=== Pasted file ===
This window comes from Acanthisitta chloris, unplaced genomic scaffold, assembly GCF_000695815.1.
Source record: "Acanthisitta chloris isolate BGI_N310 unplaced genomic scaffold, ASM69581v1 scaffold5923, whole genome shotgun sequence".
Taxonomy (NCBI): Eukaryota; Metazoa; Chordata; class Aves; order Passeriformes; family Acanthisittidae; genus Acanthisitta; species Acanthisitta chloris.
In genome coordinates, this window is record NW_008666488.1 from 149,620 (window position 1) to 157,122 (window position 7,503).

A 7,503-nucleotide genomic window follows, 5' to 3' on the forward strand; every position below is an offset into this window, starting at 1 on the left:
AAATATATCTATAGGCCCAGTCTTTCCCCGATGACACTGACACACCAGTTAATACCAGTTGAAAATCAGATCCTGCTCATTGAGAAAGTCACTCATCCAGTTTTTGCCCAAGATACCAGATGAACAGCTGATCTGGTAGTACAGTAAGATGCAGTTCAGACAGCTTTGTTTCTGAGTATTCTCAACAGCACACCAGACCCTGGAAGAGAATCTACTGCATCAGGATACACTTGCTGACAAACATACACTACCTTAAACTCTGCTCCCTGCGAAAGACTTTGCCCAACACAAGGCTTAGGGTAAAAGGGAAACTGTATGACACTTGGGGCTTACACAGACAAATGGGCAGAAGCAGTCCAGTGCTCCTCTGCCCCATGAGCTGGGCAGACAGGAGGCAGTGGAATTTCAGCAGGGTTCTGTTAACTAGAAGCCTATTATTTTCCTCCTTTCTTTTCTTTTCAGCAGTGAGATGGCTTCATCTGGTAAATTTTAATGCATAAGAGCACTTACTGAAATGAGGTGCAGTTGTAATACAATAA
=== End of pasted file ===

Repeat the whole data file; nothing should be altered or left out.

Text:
This window comes from Acanthisitta chloris, unplaced genomic scaffold, assembly GCF_000695815.1.
Source record: "Acanthisitta chloris isolate BGI_N310 unplaced genomic scaffold, ASM69581v1 scaffold5923, whole genome shotgun sequence".
Taxonomy (NCBI): Eukaryota; Metazoa; Chordata; class Aves; order Passeriformes; family Acanthisittidae; genus Acanthisitta; species Acanthisitta chloris.
In genome coordinates, this window is record NW_008666488.1 from 149,620 (window position 1) to 157,122 (window position 7,503).

A 7,503-nucleotide genomic window follows, 5' to 3' on the forward strand; every position below is an offset into this window, starting at 1 on the left:
AAATATATCTATAGGCCCAGTCTTTCCCCGATGACACTGACACACCAGTTAATACCAGTTGAAAATCAGATCCTGCTCATTGAGAAAGTCACTCATCCAGTTTTTGCCCAAGATACCAGATGAACAGCTGATCTGGTAGTACAGTAAGATGCAGTTCAGACAGCTTTGTTTCTGAGTATTCTCAACAGCACACCAGACCCTGGAAGAGAATCTACTGCATCAGGATACACTTGCTGACAAACATACACTACCTTAAACTCTGCTCCCTGCGAAAGACTTTGCCCAACACAAGGCTTAGGGTAAAAGGGAAACTGTATGACACTTGGGGCTTACACAGACAAATGGGCAGAAGCAGTCCAGTGCTCCTCTGCCCCATGAGCTGGGCAGACAGGAGGCAGTGGAATTTCAGCAGGGTTCTGTTAACTAGAAGCCTATTATTTTCCTCCTTTCTTTTCTTTTCAGCAGTGAGATGGCTTCATCTGGTAAATTTTAATGCATAAGAGCACTTACTGAAATGAGGTGCAGTTGTAATACAATAA